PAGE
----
Highlighted last week in The Times, hyperactive children are able to skip queues at major theme parks in and around the UK.
Though it may come as welcome relief for parents whose children suffer from attention-deficit disorders, teachers have hit out at the move, saying that it undermines their efforts to teach children how to be patient.
The question is: are teachers right to criticise the scheme?
A difficult one, isn’t it?
Not for Andrea Bilbow, it isn’t. The chief executive of the National Attention Deficit Disorder Information and Support Service (ADDISS for short) has clearly made up her mind on the issue. She reacted rather glibly to the teachers’ growing concern by telling The Times: “I know many primary schools let children with ADHD go ahead at dinner time and it stops scenes, what’s the problem?” She even hinted that “criticism of the tactic showed that teachers were ignorant of the condition”.
Bilbow explains: “Children with ADHD are very impulsive and just can’t cope in a queue or when there is a delay in gratification”.
Fair enough, I suppose; I mean, when you put it like that. But then, shouldn’t kids with ADHD learn to deal with having to wait for things? When will they learn otherwise? You can’t be 36 and just barge in at the front of the queue in Homebase – someone will tip a load of compost down the back of your jumper or something.
Now, I wouldn’t even pretend to know the complex ins and outs of dealing with a condition like ADHD, but just the teensiest bit Googling will throw up all sorts of criticisms over the stance taken by Ms Bilbow. It’s a contentious, if not rather grisly topic.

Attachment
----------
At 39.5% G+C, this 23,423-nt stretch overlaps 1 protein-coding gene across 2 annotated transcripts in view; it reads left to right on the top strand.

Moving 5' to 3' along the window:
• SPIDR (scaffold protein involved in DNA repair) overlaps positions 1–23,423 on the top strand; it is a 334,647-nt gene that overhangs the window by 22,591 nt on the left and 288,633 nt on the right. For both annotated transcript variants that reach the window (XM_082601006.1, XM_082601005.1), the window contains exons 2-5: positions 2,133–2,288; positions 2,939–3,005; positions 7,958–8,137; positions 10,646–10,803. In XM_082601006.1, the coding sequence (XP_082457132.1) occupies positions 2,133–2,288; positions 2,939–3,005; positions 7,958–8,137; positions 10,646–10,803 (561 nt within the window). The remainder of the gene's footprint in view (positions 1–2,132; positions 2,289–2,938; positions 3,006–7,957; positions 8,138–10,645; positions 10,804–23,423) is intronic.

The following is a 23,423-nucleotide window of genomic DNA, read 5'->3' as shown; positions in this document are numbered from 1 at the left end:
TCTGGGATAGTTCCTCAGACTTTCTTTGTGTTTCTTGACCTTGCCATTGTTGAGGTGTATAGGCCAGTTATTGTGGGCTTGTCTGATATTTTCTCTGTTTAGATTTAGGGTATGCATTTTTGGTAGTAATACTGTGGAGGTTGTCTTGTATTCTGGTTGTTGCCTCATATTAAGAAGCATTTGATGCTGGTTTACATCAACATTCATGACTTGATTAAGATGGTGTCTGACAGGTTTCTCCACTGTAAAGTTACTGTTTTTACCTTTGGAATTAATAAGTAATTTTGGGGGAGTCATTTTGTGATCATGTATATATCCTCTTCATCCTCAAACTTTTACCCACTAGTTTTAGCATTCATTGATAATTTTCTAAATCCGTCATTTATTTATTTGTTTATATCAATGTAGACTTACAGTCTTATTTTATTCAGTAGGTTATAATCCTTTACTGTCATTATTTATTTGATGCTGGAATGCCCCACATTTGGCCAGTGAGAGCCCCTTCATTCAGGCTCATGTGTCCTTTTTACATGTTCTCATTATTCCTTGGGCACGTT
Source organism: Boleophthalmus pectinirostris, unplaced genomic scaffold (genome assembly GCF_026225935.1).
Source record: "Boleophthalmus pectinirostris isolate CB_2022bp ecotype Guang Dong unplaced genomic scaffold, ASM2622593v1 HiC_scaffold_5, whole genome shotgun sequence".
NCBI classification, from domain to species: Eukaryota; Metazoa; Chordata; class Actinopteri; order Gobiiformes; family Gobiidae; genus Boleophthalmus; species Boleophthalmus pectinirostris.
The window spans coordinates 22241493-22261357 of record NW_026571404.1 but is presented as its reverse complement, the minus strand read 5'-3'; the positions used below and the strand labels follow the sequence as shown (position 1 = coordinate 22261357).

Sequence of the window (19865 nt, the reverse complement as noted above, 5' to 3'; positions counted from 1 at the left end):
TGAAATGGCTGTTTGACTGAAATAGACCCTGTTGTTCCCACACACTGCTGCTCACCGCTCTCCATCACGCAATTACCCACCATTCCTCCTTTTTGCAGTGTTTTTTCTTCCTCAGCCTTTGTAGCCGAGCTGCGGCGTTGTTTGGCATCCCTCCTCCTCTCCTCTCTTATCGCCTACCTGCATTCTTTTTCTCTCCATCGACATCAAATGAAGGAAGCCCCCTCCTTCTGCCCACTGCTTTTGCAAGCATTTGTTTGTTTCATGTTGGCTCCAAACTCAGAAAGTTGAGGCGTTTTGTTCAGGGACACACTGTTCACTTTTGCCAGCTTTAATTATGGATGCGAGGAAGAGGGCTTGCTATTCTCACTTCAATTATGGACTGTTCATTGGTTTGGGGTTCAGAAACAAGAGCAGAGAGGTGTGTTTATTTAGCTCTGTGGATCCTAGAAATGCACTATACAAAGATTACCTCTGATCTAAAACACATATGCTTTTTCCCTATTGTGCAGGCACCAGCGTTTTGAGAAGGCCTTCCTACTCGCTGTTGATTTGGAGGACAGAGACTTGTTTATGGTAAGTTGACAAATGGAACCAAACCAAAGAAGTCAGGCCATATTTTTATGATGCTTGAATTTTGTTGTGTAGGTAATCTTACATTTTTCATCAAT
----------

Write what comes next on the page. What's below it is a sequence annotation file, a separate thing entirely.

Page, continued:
The Disability Discrimination Act currently puts the onus on the attractions to accommodate all visitors. Theme parks around the EU are somewhat forced, therefore, to follow government orders.
Thorpe Park are being very diplomatic about the whole affair. A spokesperson for the Surrey-based theme park told The Times: “Any guest that can provide a letter from their doctor that describes their illness or disability and states that they cannot stand in a queue is provided with a priority wristband.”
That, I suppose, is the fairest way to broach the subject for the time being. But what about the future? Should kids with attention-deficit disorder be allowed to skip in front of everyone else just because they can’t be patient? I mean, how many six-year-olds do you know that have the patience of a saint? My mum and dad had to stop buying me advent calendars when I was about eight because I used to scoff all 24 chocolates by noon on December 3. Of course, the counter argument is just as telling: should ADHD kids be forced to wait around in line, regardless of how much torrid distress they’re put through?
It’s a tough call, certainly. We’d love to hear what you think though.